Carter and Mace offer an unusual combination in their description of an exciting discovery and their explanation of the science of archaeology. The text allows readers to share in the exhilaration associated with great quests like those of Sir Richard Burton and John Hanning Speke for the source of the Nile, or of Robert Scott and Roald Amundsen’s polar expeditions. In archaeology, the closest important analogy would be the excavations of Heinrich Schliemann at Hissarlik and Mycenae, but, while Schliemann made spectacular discoveries, he was no scientist; his amateurish methods and haste destroyed much evidence of the cultures that he attempted to understand.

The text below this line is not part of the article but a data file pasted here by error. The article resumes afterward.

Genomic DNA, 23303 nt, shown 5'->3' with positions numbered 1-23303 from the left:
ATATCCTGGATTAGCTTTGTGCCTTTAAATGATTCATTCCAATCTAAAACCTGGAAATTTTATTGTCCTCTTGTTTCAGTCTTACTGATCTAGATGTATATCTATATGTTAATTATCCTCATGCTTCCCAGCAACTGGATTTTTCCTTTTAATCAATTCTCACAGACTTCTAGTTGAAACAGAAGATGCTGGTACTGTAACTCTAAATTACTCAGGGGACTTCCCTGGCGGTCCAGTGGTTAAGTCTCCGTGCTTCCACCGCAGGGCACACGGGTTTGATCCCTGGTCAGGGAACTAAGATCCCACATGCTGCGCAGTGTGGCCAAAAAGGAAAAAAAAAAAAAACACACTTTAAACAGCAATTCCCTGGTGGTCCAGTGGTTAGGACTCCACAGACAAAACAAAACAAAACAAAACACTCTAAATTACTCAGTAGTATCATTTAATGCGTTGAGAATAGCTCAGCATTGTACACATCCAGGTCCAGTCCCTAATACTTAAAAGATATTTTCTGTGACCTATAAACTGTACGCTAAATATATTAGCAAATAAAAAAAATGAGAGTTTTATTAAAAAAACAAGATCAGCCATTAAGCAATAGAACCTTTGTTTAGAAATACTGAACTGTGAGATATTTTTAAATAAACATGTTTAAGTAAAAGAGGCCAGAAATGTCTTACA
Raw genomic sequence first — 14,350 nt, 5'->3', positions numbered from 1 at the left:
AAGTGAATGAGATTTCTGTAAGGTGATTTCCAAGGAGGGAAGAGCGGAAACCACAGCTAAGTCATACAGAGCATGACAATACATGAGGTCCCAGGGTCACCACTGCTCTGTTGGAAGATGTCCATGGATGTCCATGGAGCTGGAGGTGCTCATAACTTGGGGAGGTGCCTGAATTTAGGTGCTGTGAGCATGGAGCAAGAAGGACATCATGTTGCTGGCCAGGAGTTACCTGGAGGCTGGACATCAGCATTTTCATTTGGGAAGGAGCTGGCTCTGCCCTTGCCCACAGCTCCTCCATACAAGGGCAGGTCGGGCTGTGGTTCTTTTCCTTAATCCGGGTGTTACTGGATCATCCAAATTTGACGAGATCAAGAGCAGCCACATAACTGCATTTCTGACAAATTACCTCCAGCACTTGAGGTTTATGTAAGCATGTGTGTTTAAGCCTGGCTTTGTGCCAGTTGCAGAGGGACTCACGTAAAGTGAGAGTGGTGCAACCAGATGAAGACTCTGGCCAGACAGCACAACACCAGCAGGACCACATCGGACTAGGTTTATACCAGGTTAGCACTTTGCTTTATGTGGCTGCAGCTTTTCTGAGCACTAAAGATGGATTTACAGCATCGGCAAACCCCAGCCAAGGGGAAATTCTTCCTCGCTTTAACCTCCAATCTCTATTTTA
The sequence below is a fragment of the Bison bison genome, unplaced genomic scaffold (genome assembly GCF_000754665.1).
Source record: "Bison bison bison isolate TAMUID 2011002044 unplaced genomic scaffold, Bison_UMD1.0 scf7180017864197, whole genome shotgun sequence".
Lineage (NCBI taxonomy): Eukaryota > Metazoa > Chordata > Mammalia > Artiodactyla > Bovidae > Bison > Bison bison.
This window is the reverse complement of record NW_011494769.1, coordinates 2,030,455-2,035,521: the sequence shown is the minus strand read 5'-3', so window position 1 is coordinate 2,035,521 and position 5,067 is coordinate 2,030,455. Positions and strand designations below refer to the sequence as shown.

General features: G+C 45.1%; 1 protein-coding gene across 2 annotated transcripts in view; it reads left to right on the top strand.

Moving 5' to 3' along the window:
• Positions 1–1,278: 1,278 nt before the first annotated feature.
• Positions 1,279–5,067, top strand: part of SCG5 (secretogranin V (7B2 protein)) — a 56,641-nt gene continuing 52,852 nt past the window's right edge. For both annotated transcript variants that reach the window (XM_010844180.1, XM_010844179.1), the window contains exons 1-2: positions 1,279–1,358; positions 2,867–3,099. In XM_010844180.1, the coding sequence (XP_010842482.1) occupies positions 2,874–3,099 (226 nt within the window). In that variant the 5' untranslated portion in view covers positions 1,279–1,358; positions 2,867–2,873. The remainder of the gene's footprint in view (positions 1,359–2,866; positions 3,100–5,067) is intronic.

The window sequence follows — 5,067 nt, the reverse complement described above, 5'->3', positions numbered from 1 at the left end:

By contrast, descriptions of Carter’s attempts to protect and preserve objects from Tutankhamen’s tomb introduce the reader to what were then the most advanced practices of field archaeology. His zeal for protecting the thousands of individual items in the tomb was motivated in part by the awareness that many would be of interest to future students of the culture and art of Tutankhamen’s era. His careful work ensured that the civilization of Tutankhamen’s time would be better understood, and items that he preserved from the tomb have brought aesthetic pleasure to millions.